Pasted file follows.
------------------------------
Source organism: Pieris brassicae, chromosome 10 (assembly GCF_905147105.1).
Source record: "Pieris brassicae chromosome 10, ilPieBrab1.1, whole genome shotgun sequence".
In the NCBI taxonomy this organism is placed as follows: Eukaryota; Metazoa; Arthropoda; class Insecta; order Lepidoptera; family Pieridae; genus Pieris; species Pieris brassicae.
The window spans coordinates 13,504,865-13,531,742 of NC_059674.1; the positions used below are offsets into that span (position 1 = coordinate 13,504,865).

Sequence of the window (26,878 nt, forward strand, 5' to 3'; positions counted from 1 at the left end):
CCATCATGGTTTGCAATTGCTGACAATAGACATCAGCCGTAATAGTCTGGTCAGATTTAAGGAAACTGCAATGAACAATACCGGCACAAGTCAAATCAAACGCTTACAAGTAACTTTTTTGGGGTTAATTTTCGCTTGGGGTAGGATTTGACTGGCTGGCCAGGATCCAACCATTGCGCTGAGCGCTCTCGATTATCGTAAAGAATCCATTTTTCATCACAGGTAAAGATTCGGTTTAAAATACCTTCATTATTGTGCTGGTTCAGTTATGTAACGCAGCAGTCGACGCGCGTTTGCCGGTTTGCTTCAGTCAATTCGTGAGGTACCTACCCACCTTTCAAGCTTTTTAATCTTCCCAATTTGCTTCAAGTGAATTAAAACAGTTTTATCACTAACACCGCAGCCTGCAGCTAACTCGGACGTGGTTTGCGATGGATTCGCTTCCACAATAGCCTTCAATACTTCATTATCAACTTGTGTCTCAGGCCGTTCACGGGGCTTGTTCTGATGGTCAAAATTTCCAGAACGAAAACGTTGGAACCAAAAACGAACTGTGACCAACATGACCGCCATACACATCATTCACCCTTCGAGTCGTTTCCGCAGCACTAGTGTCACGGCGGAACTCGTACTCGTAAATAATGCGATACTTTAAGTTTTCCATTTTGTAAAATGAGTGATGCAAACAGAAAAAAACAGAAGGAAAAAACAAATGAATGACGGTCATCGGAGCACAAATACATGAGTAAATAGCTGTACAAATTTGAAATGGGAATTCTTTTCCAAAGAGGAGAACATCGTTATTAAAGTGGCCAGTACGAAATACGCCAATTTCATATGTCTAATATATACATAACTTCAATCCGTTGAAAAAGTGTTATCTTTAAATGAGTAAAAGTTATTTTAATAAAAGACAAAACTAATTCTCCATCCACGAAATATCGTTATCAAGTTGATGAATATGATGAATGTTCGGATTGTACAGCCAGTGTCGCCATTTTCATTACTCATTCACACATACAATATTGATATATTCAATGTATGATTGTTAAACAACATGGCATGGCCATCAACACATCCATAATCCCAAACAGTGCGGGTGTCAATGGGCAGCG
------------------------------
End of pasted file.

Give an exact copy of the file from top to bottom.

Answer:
Source organism: Pieris brassicae, chromosome 10 (assembly GCF_905147105.1).
Source record: "Pieris brassicae chromosome 10, ilPieBrab1.1, whole genome shotgun sequence".
In the NCBI taxonomy this organism is placed as follows: Eukaryota; Metazoa; Arthropoda; class Insecta; order Lepidoptera; family Pieridae; genus Pieris; species Pieris brassicae.
The window spans coordinates 13,504,865-13,531,742 of NC_059674.1; the positions used below are offsets into that span (position 1 = coordinate 13,504,865).

Sequence of the window (26,878 nt, forward strand, 5' to 3'; positions counted from 1 at the left end):
CCATCATGGTTTGCAATTGCTGACAATAGACATCAGCCGTAATAGTCTGGTCAGATTTAAGGAAACTGCAATGAACAATACCGGCACAAGTCAAATCAAACGCTTACAAGTAACTTTTTTGGGGTTAATTTTCGCTTGGGGTAGGATTTGACTGGCTGGCCAGGATCCAACCATTGCGCTGAGCGCTCTCGATTATCGTAAAGAATCCATTTTTCATCACAGGTAAAGATTCGGTTTAAAATACCTTCATTATTGTGCTGGTTCAGTTATGTAACGCAGCAGTCGACGCGCGTTTGCCGGTTTGCTTCAGTCAATTCGTGAGGTACCTACCCACCTTTCAAGCTTTTTAATCTTCCCAATTTGCTTCAAGTGAATTAAAACAGTTTTATCACTAACACCGCAGCCTGCAGCTAACTCGGACGTGGTTTGCGATGGATTCGCTTCCACAATAGCCTTCAATACTTCATTATCAACTTGTGTCTCAGGCCGTTCACGGGGCTTGTTCTGATGGTCAAAATTTCCAGAACGAAAACGTTGGAACCAAAAACGAACTGTGACCAACATGACCGCCATACACATCATTCACCCTTCGAGTCGTTTCCGCAGCACTAGTGTCACGGCGGAACTCGTACTCGTAAATAATGCGATACTTTAAGTTTTCCATTTTGTAAAATGAGTGATGCAAACAGAAAAAAACAGAAGGAAAAAACAAATGAATGACGGTCATCGGAGCACAAATACATGAGTAAATAGCTGTACAAATTTGAAATGGGAATTCTTTTCCAAAGAGGAGAACATCGTTATTAAAGTGGCCAGTACGAAATACGCCAATTTCATATGTCTAATATATACATAACTTCAATCCGTTGAAAAAGTGTTATCTTTAAATGAGTAAAAGTTATTTTAATAAAAGACAAAACTAATTCTCCATCCACGAAATATCGTTATCAAGTTGATGAATATGATGAATGTTCGGATTGTACAGCCAGTGTCGCCATTTTCATTACTCATTCACACATACAATATTGATATATTCAATGTATGATTGTTAAACAACATGGCATGGCCATCAACACATCCATAATCCCAAACAGTGCGGGTGTCAATGGGCAGCG